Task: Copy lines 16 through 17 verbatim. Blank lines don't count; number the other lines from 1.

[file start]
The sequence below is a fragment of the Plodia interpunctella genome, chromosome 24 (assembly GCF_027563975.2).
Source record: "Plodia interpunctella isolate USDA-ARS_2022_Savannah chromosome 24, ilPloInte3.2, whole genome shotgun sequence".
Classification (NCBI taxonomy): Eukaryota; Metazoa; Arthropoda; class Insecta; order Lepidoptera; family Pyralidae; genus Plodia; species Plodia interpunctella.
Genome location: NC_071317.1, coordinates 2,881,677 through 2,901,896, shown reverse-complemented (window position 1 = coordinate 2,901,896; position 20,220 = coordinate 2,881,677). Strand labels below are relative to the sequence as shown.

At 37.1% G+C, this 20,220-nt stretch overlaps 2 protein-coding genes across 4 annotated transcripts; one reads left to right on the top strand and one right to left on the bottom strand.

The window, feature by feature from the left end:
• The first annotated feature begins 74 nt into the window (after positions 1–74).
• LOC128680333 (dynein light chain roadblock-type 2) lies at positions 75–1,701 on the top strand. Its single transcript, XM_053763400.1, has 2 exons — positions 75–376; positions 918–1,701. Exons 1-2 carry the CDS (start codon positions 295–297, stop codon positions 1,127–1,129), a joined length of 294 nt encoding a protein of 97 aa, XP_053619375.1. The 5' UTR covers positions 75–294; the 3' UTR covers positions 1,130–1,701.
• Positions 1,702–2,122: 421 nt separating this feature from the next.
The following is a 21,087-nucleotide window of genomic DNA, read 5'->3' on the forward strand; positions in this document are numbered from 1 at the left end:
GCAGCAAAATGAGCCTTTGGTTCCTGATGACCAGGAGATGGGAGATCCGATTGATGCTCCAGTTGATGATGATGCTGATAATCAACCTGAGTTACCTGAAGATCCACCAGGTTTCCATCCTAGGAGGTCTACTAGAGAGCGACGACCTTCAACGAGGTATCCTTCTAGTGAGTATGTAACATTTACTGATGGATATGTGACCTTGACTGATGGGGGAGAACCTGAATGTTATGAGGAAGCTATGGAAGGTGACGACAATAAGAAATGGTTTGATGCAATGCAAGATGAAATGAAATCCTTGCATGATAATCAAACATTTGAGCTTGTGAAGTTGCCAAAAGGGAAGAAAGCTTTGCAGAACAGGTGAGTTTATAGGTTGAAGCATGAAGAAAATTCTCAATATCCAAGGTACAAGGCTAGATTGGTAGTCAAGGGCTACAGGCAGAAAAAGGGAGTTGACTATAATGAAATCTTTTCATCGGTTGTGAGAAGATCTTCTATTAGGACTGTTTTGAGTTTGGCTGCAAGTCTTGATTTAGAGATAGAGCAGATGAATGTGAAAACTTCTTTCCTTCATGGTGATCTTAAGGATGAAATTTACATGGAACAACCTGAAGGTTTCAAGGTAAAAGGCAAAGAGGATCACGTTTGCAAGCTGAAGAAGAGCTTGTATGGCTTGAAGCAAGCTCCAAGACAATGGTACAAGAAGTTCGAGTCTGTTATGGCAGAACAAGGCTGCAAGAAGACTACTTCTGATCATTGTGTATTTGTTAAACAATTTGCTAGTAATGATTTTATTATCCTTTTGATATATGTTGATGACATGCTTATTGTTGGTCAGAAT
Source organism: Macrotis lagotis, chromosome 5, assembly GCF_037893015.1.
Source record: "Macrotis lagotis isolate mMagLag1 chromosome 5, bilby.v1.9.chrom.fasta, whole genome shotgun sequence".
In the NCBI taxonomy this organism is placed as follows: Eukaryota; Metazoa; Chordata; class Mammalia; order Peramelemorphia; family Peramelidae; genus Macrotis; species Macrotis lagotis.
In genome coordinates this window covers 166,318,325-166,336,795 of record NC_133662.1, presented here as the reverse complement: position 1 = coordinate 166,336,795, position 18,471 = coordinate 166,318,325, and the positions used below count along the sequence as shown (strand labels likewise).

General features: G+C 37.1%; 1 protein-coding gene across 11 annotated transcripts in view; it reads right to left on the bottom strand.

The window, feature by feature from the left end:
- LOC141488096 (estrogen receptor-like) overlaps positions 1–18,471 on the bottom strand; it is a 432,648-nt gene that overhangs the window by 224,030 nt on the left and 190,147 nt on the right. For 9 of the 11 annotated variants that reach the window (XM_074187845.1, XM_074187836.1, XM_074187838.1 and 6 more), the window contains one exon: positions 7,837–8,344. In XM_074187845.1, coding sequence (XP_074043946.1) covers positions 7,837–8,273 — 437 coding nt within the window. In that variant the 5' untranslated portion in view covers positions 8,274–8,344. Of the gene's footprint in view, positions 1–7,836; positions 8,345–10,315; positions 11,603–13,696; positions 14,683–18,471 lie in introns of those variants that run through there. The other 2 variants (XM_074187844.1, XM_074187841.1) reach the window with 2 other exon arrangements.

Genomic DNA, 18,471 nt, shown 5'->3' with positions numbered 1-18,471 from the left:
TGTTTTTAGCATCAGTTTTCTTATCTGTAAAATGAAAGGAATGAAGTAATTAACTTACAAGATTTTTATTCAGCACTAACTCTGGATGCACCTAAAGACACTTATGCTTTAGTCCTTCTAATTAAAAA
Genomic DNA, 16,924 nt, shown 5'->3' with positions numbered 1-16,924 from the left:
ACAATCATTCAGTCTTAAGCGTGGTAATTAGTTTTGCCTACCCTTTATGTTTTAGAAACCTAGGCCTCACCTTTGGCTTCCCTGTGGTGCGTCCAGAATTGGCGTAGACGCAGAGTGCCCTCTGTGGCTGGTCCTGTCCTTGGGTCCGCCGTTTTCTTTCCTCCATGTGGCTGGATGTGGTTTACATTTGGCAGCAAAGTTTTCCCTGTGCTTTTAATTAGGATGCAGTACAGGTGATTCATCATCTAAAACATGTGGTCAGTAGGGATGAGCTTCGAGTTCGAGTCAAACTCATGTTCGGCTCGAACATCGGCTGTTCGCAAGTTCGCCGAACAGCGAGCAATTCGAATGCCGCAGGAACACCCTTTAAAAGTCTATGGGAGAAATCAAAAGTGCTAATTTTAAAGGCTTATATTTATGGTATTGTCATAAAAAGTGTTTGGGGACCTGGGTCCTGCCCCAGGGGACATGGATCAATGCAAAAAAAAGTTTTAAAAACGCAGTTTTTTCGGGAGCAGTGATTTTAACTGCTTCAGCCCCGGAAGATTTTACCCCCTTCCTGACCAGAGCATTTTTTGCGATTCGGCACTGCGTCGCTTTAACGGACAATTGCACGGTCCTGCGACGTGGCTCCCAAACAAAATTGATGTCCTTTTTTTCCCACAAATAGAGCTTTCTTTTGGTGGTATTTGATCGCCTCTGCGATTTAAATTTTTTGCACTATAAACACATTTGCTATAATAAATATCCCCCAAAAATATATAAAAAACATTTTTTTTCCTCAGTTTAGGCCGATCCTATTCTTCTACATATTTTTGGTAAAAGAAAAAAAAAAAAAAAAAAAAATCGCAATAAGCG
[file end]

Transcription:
General features: G+C 37.1%; 1 protein-coding gene across 11 annotated transcripts in view; it reads right to left on the bottom strand.

The window, feature by feature from the left end: